It’s been a while since I last seen a new frame and thought ‘thats different.. I want it!’ but when Stefan over at Thug frames posted some pictures of their new HDPE frame that all changed (maybe it was the Instagram filter or something..)
So I pre-ordered one at £75. Yes its the price of a premium frame but it does come with their life time warranty on the base plate (which I doubt I will have to use!). I calculated at the rate I run through QAV-X clones, if the THUG lasts a year then its worth it.
The frame arrived 2 days after their release. Packaging is ‘efficient’ which is a good thing! Enough with the over-wrapped amazon packages coming with an additional cubic meter of air that I didn’t order.
Taking it out the jiffy bag, the frame is nicely sealed in a plastic bag. It came pre-assembled with the pod on the HDPE base plate and screws in place. Also a nice set of stickers which always come in handy 🙂
On taking the frame out of the packaging my initial thoughts were that it felt solid and a little weighty. At a quoted 130g (base plate and pod) weight its perhaps slightly heavier than its carbon competitors (which typically come in around 100g mark). However, it does feel absolutely solid!
There’s a little flex vertically in the arms but I wouldnt say it was much, if any more, than a carbon frame. Horizontally there is zero flex as you’d expect. Even with the flex though it feels sturdy and i’m sure will probably be more robust than a carbon base plate.
The quality of the HDPE is good, nice and smooth finish on the top and bottom, the cut is clean too. There’s a little plastic swarf that needs cleaned up around the small cutouts but they are cut through fully, just needs a little scrape to remove.
The underside of the frame has some nice vents / weight saving holes cutout in it. Not much to see beyond that. What you will notice is that it uses a double sided allen head bolt arrangement for assembly of the frame. This is great as it removes any issues around bonded or frictional inserts which can get pulled out over time.
The arms are nicely designed with a countersunk cutout for the motor and a nice little channel for the motor wires. The arms are very distinctive in design with the large cutout design. I like it.
The pod print quality is good, its not the highest quality of printing i’ve seen but the overall dimensions look spot on. The layers are clearly visible but this is with good reason! It is likely down to limitations of the filament they have selected and associated layer size / temperature / print speed. The pod is printed from a Nylon filament material (Taulman Engineering 680 Nylon). From the specification on the Taulman website this plastic has a high tensile strength (for a plastic) and a very high ultimate elongation of 34% (the amount it can ‘stretch’ before breaking, this makes it massively robust!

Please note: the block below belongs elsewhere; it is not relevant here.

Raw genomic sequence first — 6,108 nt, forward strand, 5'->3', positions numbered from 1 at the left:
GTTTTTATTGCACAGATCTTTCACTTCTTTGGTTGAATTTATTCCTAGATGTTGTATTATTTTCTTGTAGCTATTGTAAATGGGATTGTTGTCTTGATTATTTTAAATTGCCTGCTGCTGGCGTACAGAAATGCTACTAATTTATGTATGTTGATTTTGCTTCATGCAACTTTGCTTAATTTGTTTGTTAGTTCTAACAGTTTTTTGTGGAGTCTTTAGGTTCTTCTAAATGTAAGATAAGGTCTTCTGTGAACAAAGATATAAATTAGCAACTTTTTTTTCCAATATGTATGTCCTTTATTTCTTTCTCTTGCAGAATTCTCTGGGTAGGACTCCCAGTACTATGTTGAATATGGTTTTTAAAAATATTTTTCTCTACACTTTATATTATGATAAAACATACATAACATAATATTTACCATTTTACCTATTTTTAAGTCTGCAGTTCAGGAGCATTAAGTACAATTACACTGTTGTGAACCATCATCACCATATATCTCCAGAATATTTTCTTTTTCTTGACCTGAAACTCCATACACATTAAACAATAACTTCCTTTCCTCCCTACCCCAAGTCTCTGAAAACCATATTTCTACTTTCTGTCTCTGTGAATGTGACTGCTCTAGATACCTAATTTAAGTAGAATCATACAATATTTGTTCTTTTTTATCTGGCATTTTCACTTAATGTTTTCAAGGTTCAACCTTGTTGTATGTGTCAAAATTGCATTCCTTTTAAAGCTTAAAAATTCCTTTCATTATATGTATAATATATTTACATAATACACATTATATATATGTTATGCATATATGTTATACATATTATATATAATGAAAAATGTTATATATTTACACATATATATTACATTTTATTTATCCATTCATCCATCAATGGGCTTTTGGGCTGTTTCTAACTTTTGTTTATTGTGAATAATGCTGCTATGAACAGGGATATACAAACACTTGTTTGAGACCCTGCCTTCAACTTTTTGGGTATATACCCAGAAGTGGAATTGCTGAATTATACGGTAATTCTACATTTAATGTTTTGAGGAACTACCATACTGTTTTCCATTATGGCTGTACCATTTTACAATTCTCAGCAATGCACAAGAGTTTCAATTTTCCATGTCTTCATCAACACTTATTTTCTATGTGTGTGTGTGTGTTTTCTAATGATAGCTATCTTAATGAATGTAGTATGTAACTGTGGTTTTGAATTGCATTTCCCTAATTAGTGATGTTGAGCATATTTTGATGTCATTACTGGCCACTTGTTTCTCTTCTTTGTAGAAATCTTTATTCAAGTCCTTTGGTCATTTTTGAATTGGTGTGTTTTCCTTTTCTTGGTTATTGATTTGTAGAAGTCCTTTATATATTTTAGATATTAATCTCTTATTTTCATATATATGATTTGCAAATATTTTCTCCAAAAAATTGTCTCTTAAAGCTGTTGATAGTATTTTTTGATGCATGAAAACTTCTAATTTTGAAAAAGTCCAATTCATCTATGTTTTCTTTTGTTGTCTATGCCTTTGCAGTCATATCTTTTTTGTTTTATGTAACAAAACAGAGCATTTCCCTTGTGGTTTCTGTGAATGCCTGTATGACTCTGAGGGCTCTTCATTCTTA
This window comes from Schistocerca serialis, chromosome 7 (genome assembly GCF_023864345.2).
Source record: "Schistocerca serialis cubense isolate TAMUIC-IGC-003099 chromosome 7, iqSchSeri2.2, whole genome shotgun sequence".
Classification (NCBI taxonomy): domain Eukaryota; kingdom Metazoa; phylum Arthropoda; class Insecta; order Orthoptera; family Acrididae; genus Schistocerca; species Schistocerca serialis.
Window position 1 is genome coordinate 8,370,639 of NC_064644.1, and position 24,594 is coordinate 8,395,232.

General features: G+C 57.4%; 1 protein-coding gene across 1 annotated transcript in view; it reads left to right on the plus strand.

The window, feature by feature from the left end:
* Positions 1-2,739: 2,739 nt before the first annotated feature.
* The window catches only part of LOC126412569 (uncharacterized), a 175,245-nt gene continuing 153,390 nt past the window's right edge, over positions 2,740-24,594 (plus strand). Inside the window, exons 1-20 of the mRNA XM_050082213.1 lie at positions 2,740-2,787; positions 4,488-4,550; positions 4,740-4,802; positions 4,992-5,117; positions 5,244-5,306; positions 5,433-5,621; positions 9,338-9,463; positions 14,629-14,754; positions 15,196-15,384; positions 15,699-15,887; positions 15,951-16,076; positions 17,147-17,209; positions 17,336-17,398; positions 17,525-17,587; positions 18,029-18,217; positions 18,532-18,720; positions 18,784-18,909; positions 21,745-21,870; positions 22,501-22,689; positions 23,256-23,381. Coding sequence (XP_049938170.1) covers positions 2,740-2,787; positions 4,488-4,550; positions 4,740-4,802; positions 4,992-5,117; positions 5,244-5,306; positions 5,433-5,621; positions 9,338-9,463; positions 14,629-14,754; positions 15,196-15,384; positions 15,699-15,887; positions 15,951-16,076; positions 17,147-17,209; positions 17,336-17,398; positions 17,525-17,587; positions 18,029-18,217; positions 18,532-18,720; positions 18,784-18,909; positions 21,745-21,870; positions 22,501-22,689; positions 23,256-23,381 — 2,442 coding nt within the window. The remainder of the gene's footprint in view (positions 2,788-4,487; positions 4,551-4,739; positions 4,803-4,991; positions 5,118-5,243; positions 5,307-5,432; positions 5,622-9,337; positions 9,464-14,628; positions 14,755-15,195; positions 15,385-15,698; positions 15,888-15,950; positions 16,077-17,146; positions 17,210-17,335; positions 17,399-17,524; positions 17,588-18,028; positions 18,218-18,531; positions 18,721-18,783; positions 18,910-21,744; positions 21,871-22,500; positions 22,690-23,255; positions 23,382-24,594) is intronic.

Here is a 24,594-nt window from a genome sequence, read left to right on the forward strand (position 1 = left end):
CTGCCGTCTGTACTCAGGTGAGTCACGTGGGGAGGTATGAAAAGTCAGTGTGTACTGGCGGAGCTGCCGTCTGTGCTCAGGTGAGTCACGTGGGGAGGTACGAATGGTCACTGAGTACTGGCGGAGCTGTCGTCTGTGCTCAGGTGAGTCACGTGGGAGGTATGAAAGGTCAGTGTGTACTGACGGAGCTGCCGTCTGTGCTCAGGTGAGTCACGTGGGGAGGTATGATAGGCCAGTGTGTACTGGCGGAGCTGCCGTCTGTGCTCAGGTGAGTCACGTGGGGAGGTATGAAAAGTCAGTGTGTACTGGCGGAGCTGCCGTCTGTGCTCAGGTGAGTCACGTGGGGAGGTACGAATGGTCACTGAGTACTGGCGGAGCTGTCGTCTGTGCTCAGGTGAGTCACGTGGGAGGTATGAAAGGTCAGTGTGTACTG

it feels tough as nails and a video posted by Stefan from THUG shows him battering the daylight out of a poor little pod with a hammer! The hammer simply bounces off the pod, heres the video!
At the back end there’s a nice little hole for the antenna and battery wire to come out from, as well as holes on the sides of the pod for the motor / esc wires to go through. On the nose of the pod theres a nice big space for an HS1177 type camera and some screw holes for the camera.
There’s also an angled platform (about 30deg inclined) for an HD camera to sit on and holes for a strap to secure it. The rest of the pod is nice and flat so you can strap a battery on top if thats where you want to place it.
Currently the pod only comes in natural (white) and the base plate can come Black or Black/White sandwich. All in all the frame looks great! Its well designed and manufactured and I think it looks hot!
UPDATE: I’ve since seen on the Thug Facebook group that it is possible to dye the colour of the pod using RIT dyes (usually used for textiles and clothing). Its an inexpensive way of customising the pod to your liking and should be much more robust that a spray paint. They work by simply adding the Dye powder to boiling water then dipping the part in. Having checked the specification of the plastic, it has a glass transition temperature of 93C, so it should have much of an issue with boiling water, however it would be safest to keep the temperature of the plastic below this to avoid any chance of change in shape.
Very pleased so far with it, now to get building! Check in again soon to see how I get on.